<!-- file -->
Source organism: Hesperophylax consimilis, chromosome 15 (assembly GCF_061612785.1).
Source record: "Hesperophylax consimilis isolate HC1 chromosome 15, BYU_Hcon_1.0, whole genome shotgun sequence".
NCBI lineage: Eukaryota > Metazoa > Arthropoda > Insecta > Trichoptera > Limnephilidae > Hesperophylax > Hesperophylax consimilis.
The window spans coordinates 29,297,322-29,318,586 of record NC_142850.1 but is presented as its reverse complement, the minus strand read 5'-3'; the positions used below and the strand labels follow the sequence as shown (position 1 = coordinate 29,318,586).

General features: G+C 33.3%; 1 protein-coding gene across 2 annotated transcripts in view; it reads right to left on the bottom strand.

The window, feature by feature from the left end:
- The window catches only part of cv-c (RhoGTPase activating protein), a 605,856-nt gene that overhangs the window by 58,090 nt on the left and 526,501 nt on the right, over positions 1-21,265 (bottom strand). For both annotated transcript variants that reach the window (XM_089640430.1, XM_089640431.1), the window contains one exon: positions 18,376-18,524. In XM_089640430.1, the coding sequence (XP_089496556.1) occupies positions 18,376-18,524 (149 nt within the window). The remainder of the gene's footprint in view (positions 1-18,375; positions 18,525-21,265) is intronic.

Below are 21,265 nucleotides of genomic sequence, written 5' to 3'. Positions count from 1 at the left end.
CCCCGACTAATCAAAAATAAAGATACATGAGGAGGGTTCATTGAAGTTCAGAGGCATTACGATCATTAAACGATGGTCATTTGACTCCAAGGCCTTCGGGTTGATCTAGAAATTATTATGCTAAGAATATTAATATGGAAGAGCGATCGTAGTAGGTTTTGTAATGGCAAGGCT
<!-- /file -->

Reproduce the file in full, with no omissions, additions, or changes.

Source organism: Hesperophylax consimilis, chromosome 15 (assembly GCF_061612785.1).
Source record: "Hesperophylax consimilis isolate HC1 chromosome 15, BYU_Hcon_1.0, whole genome shotgun sequence".
NCBI lineage: Eukaryota > Metazoa > Arthropoda > Insecta > Trichoptera > Limnephilidae > Hesperophylax > Hesperophylax consimilis.
The window spans coordinates 29,297,322-29,318,586 of record NC_142850.1 but is presented as its reverse complement, the minus strand read 5'-3'; the positions used below and the strand labels follow the sequence as shown (position 1 = coordinate 29,318,586).

General features: G+C 33.3%; 1 protein-coding gene across 2 annotated transcripts in view; it reads right to left on the bottom strand.

The window, feature by feature from the left end:
- The window catches only part of cv-c (RhoGTPase activating protein), a 605,856-nt gene that overhangs the window by 58,090 nt on the left and 526,501 nt on the right, over positions 1-21,265 (bottom strand). For both annotated transcript variants that reach the window (XM_089640430.1, XM_089640431.1), the window contains one exon: positions 18,376-18,524. In XM_089640430.1, the coding sequence (XP_089496556.1) occupies positions 18,376-18,524 (149 nt within the window). The remainder of the gene's footprint in view (positions 1-18,375; positions 18,525-21,265) is intronic.

Below are 21,265 nucleotides of genomic sequence, written 5' to 3'. Positions count from 1 at the left end.
CCCCGACTAATCAAAAATAAAGATACATGAGGAGGGTTCATTGAAGTTCAGAGGCATTACGATCATTAAACGATGGTCATTTGACTCCAAGGCCTTCGGGTTGATCTAGAAATTATTATGCTAAGAATATTAATATGGAAGAGCGATCGTAGTAGGTTTTGTAATGGCAAGGCT